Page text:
Transurethral resection of the prostate (TURP)
Prostate cancer may block the tube that drains urine from the bladder. An operation called a transurethral resection of the prostate (TURP) can help.
Your doctor may offer you a TURP if the prostate cancer is blocking the urethra. This is the tube that drains urine from the bladder. The aim of the surgery is to remove the blockage, which can help with problems passing urine and improve your symptoms.
You may have a TURP before radiotherapy. Radiotherapy can make passing urine more difficult during and after treatment.
Your doctor and nurse will talk to you about the advantages and disadvantages of having a TURP. They will explain what to expect before your operation.
A TURP can be done under a general anaesthetic. Or, you may have a spinal anaesthetic (epidural). You have an injection of anaesthetic into your spine. This temporarily numbs the lower part of your body, so you do not feel anything.
During surgery the surgeon passes a thin tube, which contains a cutting instrument and tiny camera, through the urethra into the prostate. They use the cutting instrument to shave off the inner area of the prostate and to unblock the urethra.
A TURP can also be done using a special laser. This is only done in some specialist treatment centres. Your doctor will advise you if this is suitable for you.
You will be encouraged to start moving around as soon as you can after your operation. This can help reduce the risk of complications. We have more information about what to expect after surgery.
After a TURP, you will usually have a drip (intravenous infusion) into a vein in your arm. This will stay in for a few hours after your operation, until you are eating and drinking again.
You will also have a tube (catheter) to drain urine from the bladder into a bag.
Your urine will have blood in it for a while after a TURP. To stop blood clots blocking the catheter your nurse will pass fluid into the bladder which drains out through the catheter. This is called bladder irrigation. It helps to wash out your bladder. The blood will slowly clear from your urine.
Removing the catheter
When the blood has cleared, the catheter can usually be removed. You may find it difficult to pass urine at first. Sometimes the catheter needs to be put back in again. This is only until swelling caused by the surgery goes down and you can pass urine without difficulty. You may need to have the catheter in for a while after you go home.
You may find you leak some urine (incontinence) after a TURP. But this usually improves within a few weeks.
You may have pain and discomfort for a few days after your operation. You will be given painkillers to help with this. If they do not help, tell your doctor or nurse. They can give you another type of painkiller.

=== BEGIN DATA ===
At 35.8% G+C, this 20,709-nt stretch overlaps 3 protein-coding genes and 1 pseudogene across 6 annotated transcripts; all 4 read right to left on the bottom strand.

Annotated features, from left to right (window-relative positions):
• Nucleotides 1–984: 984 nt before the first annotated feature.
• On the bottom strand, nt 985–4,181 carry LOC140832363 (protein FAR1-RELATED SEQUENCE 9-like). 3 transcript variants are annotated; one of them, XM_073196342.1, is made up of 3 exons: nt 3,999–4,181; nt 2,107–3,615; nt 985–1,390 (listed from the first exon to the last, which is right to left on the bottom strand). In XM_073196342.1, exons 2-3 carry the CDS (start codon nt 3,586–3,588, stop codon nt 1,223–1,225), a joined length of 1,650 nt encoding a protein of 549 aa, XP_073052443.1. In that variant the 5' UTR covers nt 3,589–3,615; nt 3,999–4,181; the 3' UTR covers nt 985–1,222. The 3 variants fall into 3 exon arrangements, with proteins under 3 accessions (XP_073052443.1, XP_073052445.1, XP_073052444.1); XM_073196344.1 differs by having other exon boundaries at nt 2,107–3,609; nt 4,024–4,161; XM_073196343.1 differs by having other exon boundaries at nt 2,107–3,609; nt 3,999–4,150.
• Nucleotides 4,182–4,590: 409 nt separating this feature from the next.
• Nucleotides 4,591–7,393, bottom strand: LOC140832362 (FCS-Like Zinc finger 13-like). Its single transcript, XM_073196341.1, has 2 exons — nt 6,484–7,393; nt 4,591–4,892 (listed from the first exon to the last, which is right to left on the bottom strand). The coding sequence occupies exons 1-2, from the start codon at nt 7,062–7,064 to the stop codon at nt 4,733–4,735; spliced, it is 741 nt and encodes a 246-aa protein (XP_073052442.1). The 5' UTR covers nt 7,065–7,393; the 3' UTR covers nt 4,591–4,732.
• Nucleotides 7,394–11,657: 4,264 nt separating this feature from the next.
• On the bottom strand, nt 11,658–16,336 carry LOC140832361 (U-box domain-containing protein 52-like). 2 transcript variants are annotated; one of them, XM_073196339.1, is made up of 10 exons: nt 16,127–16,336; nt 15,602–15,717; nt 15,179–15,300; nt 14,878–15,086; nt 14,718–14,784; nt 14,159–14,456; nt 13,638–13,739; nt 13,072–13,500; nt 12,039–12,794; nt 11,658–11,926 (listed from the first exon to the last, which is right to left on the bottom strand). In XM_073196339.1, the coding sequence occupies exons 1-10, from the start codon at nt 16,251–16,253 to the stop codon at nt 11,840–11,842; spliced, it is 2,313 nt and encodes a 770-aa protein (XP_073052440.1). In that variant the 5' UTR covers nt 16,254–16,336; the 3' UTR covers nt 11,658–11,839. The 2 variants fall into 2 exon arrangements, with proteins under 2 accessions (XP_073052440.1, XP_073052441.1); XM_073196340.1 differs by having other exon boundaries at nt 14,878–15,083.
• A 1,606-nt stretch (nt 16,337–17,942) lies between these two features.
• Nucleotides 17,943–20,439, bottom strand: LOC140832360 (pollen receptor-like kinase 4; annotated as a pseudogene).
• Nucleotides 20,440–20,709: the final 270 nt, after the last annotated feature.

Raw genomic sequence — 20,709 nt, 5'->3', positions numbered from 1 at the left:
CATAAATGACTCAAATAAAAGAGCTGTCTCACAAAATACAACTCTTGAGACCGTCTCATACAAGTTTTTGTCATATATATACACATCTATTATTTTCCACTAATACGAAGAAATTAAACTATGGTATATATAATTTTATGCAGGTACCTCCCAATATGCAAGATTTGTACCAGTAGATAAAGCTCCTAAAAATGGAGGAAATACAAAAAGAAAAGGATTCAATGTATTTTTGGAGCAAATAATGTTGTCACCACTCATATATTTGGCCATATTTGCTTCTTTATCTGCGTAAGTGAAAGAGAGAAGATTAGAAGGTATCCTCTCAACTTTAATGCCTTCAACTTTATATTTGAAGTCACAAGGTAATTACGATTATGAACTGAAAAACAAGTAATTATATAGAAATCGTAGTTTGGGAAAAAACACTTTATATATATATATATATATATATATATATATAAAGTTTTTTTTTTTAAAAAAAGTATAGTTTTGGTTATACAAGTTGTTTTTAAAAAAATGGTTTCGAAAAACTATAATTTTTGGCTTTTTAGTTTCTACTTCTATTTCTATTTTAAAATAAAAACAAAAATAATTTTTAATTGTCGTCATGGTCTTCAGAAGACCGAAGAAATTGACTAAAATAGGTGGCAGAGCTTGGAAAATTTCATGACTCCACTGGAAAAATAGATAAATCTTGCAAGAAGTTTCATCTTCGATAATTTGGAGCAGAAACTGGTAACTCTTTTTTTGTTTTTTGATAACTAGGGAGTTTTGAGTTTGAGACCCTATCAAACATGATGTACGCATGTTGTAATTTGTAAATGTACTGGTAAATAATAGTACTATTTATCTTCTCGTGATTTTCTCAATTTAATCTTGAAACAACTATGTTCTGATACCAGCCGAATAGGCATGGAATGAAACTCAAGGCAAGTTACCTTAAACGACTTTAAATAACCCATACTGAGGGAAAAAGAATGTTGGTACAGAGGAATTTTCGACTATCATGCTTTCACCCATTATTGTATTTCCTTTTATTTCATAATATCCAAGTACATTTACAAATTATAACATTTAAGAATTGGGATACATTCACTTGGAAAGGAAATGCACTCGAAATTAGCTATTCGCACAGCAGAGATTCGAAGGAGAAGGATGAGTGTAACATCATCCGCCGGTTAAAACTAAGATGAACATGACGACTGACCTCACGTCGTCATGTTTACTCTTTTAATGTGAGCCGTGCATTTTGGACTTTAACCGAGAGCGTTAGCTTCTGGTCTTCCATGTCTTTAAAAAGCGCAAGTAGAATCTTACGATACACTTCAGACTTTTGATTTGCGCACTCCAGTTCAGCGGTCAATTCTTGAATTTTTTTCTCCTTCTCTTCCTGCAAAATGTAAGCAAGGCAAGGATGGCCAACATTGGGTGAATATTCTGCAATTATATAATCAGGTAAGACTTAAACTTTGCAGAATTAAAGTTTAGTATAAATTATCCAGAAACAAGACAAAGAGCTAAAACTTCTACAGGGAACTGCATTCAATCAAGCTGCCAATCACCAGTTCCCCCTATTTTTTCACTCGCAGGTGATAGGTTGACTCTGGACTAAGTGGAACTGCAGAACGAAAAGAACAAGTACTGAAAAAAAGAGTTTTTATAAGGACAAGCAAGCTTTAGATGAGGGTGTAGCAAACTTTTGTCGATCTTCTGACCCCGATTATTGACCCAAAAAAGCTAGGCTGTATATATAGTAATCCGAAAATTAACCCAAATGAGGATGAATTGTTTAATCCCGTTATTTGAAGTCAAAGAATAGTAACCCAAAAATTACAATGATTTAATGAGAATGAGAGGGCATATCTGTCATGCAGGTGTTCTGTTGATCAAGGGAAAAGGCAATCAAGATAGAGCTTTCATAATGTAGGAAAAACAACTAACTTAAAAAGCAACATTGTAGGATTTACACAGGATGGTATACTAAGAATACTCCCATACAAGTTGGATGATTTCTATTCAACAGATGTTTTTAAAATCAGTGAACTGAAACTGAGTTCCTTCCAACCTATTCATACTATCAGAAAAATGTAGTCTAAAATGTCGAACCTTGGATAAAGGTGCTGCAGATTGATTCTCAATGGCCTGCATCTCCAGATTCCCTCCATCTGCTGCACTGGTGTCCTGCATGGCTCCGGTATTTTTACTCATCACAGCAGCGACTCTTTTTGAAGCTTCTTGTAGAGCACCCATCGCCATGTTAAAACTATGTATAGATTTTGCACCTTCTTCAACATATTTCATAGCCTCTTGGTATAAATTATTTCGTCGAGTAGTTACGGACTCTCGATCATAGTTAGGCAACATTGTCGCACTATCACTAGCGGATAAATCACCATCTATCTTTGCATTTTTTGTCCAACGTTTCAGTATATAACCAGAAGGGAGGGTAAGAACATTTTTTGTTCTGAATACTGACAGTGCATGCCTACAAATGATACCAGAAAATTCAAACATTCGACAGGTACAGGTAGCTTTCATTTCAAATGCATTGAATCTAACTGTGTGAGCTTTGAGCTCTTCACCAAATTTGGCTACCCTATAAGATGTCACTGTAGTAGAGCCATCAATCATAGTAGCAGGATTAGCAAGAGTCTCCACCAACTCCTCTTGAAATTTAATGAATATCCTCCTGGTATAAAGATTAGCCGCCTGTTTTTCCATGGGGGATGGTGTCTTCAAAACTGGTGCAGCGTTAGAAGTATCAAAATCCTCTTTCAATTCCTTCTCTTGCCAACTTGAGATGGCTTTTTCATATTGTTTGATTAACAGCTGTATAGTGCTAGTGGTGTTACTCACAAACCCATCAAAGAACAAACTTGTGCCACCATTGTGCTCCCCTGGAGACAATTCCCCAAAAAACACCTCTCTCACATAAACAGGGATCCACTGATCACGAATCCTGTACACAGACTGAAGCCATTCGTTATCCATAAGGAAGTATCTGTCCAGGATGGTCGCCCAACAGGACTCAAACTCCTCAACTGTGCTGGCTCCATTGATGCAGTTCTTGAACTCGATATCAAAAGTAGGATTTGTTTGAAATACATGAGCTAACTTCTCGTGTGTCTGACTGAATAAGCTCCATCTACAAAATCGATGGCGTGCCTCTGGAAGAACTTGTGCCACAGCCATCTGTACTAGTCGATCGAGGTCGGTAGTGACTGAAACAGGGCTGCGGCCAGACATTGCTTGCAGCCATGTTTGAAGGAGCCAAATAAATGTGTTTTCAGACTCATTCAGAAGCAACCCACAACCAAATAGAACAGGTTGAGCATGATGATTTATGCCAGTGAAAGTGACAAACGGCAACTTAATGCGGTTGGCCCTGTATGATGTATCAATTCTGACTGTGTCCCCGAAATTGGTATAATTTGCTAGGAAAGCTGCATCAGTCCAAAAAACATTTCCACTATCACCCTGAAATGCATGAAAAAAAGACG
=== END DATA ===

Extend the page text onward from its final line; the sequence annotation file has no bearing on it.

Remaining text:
You can usually go home 3 or 4 days after the TURP. It will take a few weeks to recover from surgery so you will need to take it easy at first. It is important to follow the advice your doctor or nurse gives you.
If you need to go home with the catheter the nurse will show you how to look after it. When the swelling from surgery goes down, the catheter can be removed.
You may have some long term effects after a TURP operation. Your doctor or nurse can explain these.
Ejaculating into the bladder
This is called retrograde ejaculation. It is caused by damage to the nerves or muscles surrounding the neck of your bladder (where the urethra joins to the bladder). When you ejaculate, semen goes backwards into the bladder instead of through the urethra in the normal way. Your urine may look cloudy because there is semen in the bladder. But this is harmless.
You may have problems getting an erection after the TURP. This is called erectile dysfunction (ED). It might depend on whether you had problems getting an erection before the operation. Your surgeon can tell you more about your risk of erection problems.
Difficulties passing urine
Sometimes, TURP can cause some long-term difficulties with passing urine.
Below is a sample of the sources used in our prostate cancer information. If you would like more information about the sources we use, please contact us at firstname.lastname@example.org
C. Parker, E. Castro, K. Fizazi, et al. Prostate cancer: ESMO Clinical Practice Guidelines for diagnosis, treatment and follow-up. Annals of Oncology, 2020, Volume 31, Issue 9, p1119-1134. Available from www.esmo.org/guidelines/genitourinary-cancers/prostate-cancer
National Institute for Health and Care Excellence (2019) Prostate cancer: diagnosis and management (NICE guideline NG131) Available at www.nice.org.uk/guidance/ng131
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